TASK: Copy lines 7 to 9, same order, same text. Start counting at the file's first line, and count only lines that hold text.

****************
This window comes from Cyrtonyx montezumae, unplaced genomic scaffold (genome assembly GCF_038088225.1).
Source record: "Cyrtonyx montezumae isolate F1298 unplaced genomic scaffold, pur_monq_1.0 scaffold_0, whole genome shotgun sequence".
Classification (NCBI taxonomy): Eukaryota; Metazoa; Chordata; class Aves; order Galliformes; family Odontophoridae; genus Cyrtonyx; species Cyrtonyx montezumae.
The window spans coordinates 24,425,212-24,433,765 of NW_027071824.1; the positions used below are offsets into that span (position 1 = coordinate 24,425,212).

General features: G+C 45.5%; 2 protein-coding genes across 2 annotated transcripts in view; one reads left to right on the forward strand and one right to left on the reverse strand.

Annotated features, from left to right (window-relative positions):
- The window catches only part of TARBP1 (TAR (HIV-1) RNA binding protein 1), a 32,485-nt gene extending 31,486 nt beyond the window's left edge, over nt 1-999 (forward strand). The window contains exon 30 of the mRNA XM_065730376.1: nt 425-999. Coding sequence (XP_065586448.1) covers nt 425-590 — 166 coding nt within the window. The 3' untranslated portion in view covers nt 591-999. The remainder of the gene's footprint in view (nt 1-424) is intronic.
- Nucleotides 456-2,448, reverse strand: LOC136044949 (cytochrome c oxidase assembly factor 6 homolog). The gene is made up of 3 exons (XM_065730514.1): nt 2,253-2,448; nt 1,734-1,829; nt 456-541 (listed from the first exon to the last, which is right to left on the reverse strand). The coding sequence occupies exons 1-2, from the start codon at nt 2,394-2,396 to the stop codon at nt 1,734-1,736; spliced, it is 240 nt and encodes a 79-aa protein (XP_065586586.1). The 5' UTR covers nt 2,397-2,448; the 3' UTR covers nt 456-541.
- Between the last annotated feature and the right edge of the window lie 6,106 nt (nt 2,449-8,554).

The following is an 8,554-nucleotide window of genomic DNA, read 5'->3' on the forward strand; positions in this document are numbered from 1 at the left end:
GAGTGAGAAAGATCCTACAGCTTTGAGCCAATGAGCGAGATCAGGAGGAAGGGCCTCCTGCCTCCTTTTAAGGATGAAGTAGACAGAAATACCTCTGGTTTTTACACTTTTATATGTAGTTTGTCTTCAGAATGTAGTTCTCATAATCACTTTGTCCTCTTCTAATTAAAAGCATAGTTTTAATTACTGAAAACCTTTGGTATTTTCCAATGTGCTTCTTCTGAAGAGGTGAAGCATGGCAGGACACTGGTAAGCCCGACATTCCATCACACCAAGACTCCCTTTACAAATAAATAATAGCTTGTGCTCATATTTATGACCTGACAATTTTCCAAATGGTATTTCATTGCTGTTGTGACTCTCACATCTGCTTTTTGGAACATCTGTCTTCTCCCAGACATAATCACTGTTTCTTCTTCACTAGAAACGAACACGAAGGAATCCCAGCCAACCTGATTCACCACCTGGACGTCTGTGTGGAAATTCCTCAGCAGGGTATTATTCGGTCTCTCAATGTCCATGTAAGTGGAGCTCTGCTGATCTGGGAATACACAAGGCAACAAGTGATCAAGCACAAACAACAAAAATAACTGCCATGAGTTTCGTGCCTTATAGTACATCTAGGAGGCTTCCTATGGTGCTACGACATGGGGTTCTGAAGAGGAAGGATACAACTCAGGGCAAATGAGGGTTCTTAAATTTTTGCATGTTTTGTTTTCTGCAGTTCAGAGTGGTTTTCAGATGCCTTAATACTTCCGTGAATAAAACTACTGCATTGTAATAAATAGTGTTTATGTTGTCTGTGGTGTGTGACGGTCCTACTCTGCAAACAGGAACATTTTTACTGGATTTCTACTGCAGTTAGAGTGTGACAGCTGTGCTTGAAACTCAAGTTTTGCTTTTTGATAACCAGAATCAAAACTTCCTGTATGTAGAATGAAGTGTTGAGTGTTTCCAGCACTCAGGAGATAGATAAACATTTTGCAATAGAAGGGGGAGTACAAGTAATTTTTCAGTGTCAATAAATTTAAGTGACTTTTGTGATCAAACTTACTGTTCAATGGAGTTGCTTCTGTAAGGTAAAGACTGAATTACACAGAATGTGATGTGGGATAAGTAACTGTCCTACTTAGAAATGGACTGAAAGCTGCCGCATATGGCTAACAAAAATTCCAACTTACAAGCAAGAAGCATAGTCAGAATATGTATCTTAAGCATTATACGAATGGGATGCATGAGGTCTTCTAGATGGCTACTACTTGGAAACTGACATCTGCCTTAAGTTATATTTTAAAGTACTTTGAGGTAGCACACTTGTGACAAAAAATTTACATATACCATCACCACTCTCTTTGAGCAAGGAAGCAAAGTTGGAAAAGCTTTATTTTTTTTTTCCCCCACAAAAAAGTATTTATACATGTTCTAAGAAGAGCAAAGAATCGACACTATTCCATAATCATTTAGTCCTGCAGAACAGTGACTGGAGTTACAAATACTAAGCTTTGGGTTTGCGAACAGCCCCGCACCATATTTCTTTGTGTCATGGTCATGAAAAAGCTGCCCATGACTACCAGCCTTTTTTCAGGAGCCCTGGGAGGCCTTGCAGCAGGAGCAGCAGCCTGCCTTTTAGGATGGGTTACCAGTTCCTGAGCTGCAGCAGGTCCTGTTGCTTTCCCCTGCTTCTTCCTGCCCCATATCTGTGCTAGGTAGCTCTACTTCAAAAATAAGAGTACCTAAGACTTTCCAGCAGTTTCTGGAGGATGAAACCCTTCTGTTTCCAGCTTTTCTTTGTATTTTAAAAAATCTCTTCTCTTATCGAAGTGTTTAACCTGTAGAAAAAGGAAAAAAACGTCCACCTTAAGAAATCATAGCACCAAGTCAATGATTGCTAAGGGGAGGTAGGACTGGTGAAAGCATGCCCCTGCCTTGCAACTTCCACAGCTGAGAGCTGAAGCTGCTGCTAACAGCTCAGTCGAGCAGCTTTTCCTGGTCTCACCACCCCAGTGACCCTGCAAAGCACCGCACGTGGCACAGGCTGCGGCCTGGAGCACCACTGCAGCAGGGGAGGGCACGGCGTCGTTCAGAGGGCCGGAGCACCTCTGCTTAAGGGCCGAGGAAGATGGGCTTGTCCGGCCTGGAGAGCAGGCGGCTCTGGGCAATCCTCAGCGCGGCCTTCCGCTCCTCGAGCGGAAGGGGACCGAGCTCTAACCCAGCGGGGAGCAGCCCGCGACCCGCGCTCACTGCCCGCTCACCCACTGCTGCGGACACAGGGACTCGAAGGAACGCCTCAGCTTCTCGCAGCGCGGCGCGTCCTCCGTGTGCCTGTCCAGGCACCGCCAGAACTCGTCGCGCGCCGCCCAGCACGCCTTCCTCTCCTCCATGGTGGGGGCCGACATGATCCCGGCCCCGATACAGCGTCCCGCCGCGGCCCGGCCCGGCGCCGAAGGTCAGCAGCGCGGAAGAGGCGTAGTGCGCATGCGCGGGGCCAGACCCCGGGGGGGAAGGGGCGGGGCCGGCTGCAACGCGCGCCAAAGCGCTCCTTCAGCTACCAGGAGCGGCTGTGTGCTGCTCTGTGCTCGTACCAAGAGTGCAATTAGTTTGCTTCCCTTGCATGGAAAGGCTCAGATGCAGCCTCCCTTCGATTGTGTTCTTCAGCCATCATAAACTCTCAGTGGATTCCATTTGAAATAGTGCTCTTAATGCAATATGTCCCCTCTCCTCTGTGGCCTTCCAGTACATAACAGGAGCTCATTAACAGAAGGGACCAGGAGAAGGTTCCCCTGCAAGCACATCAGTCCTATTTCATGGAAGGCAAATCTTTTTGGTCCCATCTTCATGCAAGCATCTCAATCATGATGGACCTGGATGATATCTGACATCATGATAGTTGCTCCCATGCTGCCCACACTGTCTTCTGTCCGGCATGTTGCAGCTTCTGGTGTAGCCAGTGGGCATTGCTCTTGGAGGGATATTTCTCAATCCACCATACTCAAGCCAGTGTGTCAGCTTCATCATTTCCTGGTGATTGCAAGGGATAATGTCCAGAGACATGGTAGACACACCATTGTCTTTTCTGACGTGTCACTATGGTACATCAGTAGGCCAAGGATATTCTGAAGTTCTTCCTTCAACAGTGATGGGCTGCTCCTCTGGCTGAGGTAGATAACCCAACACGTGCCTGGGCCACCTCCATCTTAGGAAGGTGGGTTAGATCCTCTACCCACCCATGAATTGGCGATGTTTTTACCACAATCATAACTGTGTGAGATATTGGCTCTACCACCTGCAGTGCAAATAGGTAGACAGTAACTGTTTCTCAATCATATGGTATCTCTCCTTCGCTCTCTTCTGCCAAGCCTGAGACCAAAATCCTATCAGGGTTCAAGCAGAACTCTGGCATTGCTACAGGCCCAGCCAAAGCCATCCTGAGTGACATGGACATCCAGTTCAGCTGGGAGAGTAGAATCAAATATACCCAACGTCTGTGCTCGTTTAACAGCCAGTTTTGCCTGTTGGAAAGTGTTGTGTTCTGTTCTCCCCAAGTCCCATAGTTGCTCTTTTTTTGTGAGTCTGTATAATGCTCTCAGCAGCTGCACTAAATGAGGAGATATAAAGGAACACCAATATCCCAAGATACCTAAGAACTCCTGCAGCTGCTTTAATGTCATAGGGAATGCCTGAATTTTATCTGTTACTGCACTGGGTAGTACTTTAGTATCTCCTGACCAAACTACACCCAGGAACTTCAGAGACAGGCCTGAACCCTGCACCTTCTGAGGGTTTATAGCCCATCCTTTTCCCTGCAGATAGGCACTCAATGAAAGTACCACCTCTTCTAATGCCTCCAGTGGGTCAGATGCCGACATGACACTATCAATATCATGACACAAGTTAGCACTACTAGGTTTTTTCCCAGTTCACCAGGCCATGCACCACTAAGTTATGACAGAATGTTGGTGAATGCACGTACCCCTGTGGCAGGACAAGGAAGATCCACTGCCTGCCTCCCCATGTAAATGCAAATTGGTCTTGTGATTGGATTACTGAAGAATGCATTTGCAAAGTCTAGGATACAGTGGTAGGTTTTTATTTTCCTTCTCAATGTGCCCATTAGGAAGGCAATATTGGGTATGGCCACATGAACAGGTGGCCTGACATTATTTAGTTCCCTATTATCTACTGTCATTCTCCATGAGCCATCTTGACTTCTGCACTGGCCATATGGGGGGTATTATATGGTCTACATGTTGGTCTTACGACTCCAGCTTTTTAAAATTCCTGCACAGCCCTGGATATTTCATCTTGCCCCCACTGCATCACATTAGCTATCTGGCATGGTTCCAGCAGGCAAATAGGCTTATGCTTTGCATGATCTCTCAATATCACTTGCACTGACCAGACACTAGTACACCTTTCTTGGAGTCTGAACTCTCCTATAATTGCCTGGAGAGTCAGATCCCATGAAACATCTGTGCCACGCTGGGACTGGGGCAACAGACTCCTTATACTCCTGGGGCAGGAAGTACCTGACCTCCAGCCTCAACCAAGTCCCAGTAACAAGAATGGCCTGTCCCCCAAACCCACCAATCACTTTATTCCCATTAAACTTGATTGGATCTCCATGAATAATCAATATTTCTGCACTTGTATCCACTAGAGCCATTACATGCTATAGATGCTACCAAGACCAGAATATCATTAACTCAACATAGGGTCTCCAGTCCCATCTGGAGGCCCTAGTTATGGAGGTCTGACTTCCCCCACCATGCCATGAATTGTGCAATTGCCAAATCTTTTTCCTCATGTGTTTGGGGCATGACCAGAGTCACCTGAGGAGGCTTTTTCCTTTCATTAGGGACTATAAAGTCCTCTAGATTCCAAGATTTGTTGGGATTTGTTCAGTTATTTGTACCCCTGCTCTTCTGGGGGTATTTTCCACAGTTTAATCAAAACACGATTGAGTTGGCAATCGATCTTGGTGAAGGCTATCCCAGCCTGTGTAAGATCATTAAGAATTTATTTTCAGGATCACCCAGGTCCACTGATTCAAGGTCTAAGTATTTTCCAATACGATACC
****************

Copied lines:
- The window catches only part of TARBP1 (TAR (HIV-1) RNA binding protein 1), a 32,485-nt gene extending 31,486 nt beyond the window's left edge, over nt 1-999 (forward strand). The window contains exon 30 of the mRNA XM_065730376.1: nt 425-999. Coding sequence (XP_065586448.1) covers nt 425-590 — 166 coding nt within the window. The 3' untranslated portion in view covers nt 591-999. The remainder of the gene's footprint in view (nt 1-424) is intronic.
- Nucleotides 456-2,448, reverse strand: LOC136044949 (cytochrome c oxidase assembly factor 6 homolog). The gene is made up of 3 exons (XM_065730514.1): nt 2,253-2,448; nt 1,734-1,829; nt 456-541 (listed from the first exon to the last, which is right to left on the reverse strand). The coding sequence occupies exons 1-2, from the start codon at nt 2,394-2,396 to the stop codon at nt 1,734-1,736; spliced, it is 240 nt and encodes a 79-aa protein (XP_065586586.1). The 5' UTR covers nt 2,397-2,448; the 3' UTR covers nt 456-541.
- Between the last annotated feature and the right edge of the window lie 6,106 nt (nt 2,449-8,554).